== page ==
Eur Arch Psychiatry Clin Neurosci 2021 May 4. Epub 2021 May 4.

Department of Mental Health, Hospital Universitari Parc Taulí, Institut d'Investigació i Innovació Parc Taulí I3PT, Universitat Autònoma de Barcelona, Sabadell, Catalonia, Spain.

Some evidence suggests that patients with bipolar disorder (BD) have better Theory of Mind (ToM) skills than patients with schizophrenia/schizoaffective disorder (SCH). However, this difference is not consistently reported across studies, so rather than being global, it may be restricted to specific aspects of ToM. Our primary objective was to compare higher order ToM performance between BD and SCH patients using the Hinting Task (HT). Ninety-four remitted patients were recruited (BD = 47, SCH = 47). Intelligence quotient (IQ), attention, memory, executive functions, and processing speed were also assessed. Patients with BD performed better on the HT than patients with SCH, even when the analysis was adjusted for IQ and neurocognition (p < 0.001, [Formula: see text] = 0.144). Regression analysis in the total sample showed that a diagnosis of SCH and lower IQ were associated with lower HT scores (R = 0.316, p < 0.001). In the BD group, verbal memory and processing speed were the main predictors of HT performance (R = 0.344, p < 0.001). In the SCH group, no variable was significant in explaining HT performance. In the context of previous studies that found no significant differences in the most basic aspects of ToM (e.g., understand other people's thoughts/beliefs), our results suggest that differences between the two disorders might be limited to the more challenging aspects (e.g., understand the intended meaning of indirect requests). No causal inferences can be made in this cross-sectional study. However, regression analyses show that whereas in BD patients, ToM functioning would be partially modulated by neurocognitive performance, in SCH patients, it could be largely independent of the well-known neurocognitive impairment.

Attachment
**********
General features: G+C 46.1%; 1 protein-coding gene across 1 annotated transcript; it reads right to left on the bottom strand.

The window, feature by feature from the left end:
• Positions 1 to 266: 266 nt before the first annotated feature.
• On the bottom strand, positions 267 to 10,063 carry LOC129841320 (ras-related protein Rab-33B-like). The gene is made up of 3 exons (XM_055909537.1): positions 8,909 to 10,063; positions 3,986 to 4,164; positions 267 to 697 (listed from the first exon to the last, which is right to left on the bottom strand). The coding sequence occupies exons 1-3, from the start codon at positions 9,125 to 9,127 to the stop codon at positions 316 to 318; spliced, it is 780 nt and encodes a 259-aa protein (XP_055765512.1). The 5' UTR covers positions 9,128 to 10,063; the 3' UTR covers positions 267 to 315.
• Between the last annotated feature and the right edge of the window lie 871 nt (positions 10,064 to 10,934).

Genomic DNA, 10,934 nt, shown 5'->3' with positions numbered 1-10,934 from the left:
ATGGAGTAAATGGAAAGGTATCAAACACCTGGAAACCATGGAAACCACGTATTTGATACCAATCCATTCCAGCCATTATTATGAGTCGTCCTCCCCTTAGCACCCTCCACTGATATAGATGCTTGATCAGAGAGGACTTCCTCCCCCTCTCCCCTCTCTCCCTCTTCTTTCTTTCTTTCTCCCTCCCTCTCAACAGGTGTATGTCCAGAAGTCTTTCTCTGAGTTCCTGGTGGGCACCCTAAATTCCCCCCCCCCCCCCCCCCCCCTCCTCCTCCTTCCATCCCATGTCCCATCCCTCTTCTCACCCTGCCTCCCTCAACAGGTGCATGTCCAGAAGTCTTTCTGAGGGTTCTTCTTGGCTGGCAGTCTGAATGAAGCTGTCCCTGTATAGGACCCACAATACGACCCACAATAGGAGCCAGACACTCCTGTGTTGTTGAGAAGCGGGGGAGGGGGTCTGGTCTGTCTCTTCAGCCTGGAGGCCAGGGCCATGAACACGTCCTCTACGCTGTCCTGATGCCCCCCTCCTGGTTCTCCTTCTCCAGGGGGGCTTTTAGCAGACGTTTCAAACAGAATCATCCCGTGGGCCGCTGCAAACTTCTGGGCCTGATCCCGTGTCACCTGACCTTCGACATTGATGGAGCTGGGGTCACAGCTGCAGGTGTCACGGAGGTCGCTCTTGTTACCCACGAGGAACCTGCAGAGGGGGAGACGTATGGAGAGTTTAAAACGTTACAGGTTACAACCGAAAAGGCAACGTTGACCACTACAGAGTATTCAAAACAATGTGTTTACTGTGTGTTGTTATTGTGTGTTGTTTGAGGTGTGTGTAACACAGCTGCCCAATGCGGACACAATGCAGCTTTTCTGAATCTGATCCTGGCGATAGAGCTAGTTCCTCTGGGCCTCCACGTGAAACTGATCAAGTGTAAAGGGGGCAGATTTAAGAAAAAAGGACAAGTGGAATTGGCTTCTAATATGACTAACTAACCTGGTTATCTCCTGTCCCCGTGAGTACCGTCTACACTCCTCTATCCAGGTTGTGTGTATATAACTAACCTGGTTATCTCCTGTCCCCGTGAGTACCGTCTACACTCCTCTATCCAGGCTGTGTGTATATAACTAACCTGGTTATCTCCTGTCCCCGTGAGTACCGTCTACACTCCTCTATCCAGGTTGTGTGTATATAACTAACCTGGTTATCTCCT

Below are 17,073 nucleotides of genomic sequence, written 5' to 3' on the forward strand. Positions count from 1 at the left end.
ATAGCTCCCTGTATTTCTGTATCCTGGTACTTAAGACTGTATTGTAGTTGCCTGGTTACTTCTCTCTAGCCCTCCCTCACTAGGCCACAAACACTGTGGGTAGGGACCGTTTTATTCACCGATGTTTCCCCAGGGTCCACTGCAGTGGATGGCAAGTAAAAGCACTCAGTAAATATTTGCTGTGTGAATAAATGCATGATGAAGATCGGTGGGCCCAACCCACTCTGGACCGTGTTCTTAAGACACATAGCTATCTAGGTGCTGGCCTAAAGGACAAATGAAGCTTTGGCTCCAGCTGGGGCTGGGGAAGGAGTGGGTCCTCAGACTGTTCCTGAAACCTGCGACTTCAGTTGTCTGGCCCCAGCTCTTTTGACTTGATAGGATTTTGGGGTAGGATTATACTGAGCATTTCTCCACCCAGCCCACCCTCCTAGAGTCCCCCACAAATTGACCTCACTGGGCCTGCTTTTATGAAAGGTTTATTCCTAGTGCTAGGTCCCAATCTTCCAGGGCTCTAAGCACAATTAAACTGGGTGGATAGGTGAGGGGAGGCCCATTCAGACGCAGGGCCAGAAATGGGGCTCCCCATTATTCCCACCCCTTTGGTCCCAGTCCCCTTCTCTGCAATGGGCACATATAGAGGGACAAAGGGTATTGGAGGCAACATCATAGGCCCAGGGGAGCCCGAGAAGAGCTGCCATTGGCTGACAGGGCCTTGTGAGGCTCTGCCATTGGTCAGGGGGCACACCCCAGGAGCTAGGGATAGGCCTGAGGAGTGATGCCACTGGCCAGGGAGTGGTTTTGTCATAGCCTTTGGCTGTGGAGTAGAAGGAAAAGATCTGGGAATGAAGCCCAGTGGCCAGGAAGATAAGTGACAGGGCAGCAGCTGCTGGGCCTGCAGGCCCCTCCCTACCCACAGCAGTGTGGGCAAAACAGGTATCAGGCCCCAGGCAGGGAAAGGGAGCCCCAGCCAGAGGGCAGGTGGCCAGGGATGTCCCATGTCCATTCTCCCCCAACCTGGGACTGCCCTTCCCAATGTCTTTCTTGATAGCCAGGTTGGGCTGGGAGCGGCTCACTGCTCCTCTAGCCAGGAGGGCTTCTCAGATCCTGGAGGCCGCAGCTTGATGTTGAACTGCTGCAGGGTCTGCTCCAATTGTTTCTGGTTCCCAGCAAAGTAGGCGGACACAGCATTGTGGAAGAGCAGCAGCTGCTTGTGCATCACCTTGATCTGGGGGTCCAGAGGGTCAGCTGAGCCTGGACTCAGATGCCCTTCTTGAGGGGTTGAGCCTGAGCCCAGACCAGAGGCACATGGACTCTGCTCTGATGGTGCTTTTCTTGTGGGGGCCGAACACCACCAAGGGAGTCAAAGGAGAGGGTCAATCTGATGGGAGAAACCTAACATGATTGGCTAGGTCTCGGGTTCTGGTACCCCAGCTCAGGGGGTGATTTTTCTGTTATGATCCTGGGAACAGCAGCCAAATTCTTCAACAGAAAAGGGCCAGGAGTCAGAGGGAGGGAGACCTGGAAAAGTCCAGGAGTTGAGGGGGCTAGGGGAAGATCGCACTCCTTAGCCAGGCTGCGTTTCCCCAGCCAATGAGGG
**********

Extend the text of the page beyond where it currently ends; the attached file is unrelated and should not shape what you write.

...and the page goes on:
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http://dx.doi.org/10.1007/s00406-021-01265-9DOI Listing
May 2021